Do you know what it takes to be a leader? There are many qualities that make up a leader as well as the individual qualities of each person. So you would like some more information on how to promote better leadership skills. Consider the following helpful advice for learning how to become a better leader.
Research on leadership styles has shown that autocratic leadership in routine work environments tends to increase productivity. Under Democratic style of leadership, as distinguished by Lewin, Lipitt, and White, do subordinates tend to be most satisfied, more creative, have better relationships with the leader, and more likely to continue working in the absence of the
Guest post from Royston Guest: Growing and developing is a two-way partnership between the individual and the business. I think of it as a ‘soft contract’, the rules of engagement for how both parties can achieve maximum value from the relationship. If you are able to link your personal and professional growth to the organisation,
In five years, nearly half of the global workforce will be comprised of Millennials, or those now in their 20s and early 30s. Millennials are generally described at team players and high achievers, though they're often perceived as being more technologically savvy than socially skilled. A study by the Association for Talent Development found many
NOT SURPRISINGLY, a Gallup World Poll found that the great global dream is to have a good job with mission, purpose, and at a living wage. But the vast majority—85%—hate their jobs. If you couple that fact with George Gallup’s “single most profound, distinct and clarifying finding ever” that 70% of the variance in team
As a leader, there are certain qualities and characteristics of lions that you might find useful to consider – for yourself and your “pride.” Let us just take a few minutes to explore these and as with all metaphors, we aren’t going to beat this one to death. 1. Protective You don’t have to watch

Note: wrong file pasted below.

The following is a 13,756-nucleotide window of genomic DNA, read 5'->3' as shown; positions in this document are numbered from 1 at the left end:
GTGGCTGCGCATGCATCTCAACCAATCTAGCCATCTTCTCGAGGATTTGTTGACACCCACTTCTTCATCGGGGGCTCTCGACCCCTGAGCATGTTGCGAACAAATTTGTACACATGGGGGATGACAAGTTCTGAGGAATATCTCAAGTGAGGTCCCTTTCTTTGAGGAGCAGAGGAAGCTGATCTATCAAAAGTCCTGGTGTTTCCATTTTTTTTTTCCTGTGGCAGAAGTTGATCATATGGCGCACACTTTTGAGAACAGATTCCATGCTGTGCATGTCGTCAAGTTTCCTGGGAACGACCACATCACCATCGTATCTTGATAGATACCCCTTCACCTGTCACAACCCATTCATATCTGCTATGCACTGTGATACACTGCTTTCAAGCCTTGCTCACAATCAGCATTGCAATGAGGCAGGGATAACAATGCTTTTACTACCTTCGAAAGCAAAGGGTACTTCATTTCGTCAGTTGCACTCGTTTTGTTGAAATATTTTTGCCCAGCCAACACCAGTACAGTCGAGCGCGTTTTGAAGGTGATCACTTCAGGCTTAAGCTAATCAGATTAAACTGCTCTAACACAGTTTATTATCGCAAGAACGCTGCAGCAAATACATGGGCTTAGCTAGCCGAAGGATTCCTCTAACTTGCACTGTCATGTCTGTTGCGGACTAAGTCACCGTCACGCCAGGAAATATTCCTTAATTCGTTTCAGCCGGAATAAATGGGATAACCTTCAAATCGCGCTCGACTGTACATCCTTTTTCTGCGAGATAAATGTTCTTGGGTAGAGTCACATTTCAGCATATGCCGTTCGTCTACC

Guest post by David Komlos and David Benjamin: You arrive at work one morning, take the elevator up to your appointed floor, amble down the carpeted hallway staring at your shoes and wondering what the day has in store for you, open your door…and there sits a ferocious lion. As startled as you are, the
All good leaders must be flexible and adaptable. Leaders who think they know everything better than anyone else in their organization are likely to fail. The best leaders learn from others, and adapt their plans to changing circumstances. They have the ability to pivot when necessary, but also lead by sticking with core values. Here
The term social leadership has been used in a technical sense by researchers for over fifty years. More recently it is being used by community organizations and others to describe a much broader perspective on people-centered activities aimed at creating a better world. Beyond this, I would suggest that it has great potential for use
Guest post from S. Chris Edmonds: Cornell University professor Dr. Tony Simons’ powerful article, “The High Cost of Lost Trust,” appeared in the Harvard Business Review in 2002. In that piece, he described his team’s efforts to examine a specific hypothesis (“Employee commitment drives customer service”) in the US operations of a major hotel chain.